Chinese Premier Li Keqiang visited the central city of Wuhan, the epicenter of the outbreak, as the government sought to signal it was responding seriously to the crisis.
The total number of confirmed cases in China rose about 30% to 2,744, about half of them in Hubei province, whose capital is Wuhan.
As worries grew around the world, Chinese-ruled Hong Kong, which has had eight confirmed cases, banned entry to people who had visited Hubei in the past 14 days. The ban did not cover Hong Kong residents.
The number of deaths from the flu-like virus in Hubei climbed to 76 from 56, health officials said, with five deaths elsewhere in China, including the southern island province of Hainan, which reported its first fatality on Monday.
While a small number of cases have been confirmed in more than 10 countries, linked to people who traveled from Wuhan, no deaths have been reported elsewhere.
Li is the most senior leader to visit Wuhan since the outbreak began. Clad in a blue protective suit and mask, he inspected efforts to contain the epidemic and spoke to patients and medical staff, the government said.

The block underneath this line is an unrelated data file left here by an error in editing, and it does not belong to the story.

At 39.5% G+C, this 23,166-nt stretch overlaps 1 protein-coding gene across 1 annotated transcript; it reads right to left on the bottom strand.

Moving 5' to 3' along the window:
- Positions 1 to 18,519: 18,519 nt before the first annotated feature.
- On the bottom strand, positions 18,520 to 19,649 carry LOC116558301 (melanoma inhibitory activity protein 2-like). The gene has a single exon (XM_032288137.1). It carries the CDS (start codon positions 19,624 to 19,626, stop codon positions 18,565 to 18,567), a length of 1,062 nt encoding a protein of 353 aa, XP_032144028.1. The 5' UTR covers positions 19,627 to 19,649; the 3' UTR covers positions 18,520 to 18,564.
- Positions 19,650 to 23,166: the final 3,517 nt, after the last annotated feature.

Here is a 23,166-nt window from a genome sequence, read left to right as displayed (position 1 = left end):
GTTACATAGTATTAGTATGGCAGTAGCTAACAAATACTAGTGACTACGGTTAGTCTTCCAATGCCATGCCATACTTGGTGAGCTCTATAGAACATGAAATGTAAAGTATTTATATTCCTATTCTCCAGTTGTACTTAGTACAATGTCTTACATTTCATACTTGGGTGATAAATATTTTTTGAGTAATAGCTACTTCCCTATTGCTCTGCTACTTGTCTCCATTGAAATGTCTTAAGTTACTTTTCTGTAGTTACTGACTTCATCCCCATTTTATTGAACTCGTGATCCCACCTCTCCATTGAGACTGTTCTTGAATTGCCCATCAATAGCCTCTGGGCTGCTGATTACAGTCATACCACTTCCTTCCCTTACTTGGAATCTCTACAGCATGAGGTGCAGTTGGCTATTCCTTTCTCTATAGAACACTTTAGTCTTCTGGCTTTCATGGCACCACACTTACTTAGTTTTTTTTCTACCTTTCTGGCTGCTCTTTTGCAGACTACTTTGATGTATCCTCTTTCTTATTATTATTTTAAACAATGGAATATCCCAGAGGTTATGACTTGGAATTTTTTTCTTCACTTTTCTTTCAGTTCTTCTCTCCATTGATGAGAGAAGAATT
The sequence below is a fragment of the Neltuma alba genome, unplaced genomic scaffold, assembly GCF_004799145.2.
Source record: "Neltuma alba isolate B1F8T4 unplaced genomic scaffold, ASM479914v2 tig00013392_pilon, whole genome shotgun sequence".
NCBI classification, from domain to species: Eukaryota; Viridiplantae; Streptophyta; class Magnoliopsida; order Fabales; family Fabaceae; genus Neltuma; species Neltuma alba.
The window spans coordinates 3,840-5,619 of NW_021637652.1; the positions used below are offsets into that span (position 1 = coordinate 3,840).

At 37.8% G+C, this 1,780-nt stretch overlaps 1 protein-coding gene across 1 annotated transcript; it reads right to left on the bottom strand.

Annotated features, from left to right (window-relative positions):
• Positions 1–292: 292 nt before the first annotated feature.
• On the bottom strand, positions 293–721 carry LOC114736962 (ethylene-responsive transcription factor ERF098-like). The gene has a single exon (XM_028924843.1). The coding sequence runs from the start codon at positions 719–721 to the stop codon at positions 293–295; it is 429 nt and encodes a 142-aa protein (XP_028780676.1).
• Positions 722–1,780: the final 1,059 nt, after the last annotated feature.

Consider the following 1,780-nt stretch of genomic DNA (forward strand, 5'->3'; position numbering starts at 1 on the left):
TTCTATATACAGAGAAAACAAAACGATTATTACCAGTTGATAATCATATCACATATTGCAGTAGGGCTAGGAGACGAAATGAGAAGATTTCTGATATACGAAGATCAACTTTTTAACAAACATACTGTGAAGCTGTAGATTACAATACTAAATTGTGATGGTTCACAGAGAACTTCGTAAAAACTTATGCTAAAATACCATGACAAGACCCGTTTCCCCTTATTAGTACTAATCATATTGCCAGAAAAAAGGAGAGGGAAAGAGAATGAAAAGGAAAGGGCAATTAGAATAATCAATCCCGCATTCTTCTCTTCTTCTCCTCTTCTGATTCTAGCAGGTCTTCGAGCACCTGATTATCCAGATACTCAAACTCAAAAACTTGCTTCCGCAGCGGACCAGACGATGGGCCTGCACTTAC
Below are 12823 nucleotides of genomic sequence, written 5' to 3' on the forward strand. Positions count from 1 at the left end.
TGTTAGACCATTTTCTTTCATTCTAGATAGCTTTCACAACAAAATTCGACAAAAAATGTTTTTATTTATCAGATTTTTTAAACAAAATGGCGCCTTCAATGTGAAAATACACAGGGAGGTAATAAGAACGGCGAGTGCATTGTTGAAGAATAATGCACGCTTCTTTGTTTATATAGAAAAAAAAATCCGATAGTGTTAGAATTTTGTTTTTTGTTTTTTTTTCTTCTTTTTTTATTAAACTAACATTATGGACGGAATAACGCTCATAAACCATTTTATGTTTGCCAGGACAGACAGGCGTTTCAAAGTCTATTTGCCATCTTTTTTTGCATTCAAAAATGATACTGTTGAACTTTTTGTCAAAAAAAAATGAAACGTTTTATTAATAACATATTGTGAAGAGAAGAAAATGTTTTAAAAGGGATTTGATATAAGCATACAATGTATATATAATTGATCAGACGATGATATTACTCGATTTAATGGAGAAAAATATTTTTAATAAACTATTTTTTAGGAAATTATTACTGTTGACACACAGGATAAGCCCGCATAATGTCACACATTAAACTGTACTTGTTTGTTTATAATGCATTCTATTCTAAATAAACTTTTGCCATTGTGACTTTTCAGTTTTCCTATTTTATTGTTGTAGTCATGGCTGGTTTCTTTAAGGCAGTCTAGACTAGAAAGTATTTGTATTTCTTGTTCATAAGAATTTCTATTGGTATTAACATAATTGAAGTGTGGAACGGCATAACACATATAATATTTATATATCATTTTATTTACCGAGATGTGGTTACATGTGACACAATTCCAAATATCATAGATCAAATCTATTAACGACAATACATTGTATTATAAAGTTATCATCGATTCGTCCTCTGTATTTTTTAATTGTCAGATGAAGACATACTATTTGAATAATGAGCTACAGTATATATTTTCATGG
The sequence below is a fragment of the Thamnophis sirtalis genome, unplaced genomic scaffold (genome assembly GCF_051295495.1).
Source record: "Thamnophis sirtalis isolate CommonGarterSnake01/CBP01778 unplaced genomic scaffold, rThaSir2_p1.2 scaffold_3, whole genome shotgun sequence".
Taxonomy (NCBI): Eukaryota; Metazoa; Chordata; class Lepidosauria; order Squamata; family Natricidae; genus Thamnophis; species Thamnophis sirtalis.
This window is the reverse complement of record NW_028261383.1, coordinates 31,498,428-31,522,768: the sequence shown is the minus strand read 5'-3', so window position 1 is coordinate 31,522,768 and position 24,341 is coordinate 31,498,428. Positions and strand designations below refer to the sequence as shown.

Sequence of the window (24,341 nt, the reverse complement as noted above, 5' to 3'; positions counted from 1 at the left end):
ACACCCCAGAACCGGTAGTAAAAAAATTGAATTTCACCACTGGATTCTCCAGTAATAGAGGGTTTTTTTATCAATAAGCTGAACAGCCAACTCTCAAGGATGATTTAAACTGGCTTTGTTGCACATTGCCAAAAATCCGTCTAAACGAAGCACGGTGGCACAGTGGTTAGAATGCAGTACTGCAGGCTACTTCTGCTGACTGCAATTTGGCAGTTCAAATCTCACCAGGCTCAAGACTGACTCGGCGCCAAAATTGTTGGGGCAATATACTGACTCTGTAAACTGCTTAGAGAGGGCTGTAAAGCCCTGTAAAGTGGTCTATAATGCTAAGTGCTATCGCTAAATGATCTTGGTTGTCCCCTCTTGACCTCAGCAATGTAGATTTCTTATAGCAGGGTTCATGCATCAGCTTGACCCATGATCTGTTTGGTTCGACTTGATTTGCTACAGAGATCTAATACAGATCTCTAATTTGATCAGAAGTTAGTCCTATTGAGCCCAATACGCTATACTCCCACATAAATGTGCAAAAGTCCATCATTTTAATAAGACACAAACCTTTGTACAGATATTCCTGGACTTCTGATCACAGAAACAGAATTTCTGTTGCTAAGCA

The government is extending the week-long Lunar New Year holiday by three days to February 2, in a bid to slow the spread of the virus. The Lunar New Year is usually a time for millions of people to travel, but many have had to cancel their plans because of travel curbs over the virus.
Wuhan is already in virtual lockdown and severe limits on movement are in place in several other Chinese cities.
The city of 11 million clamped down further on Monday, announcing the suspension of visa and passport services until January 30.
Despite the curbs, the mayor of Wuhan said on Sunday that five million people had left the city for holidays and other reasons.
Images from Wuhan showing hospital corridors packed with people seeking treatment have circulated on social media, along with complaints of soaring prices for essentials such as vegetables.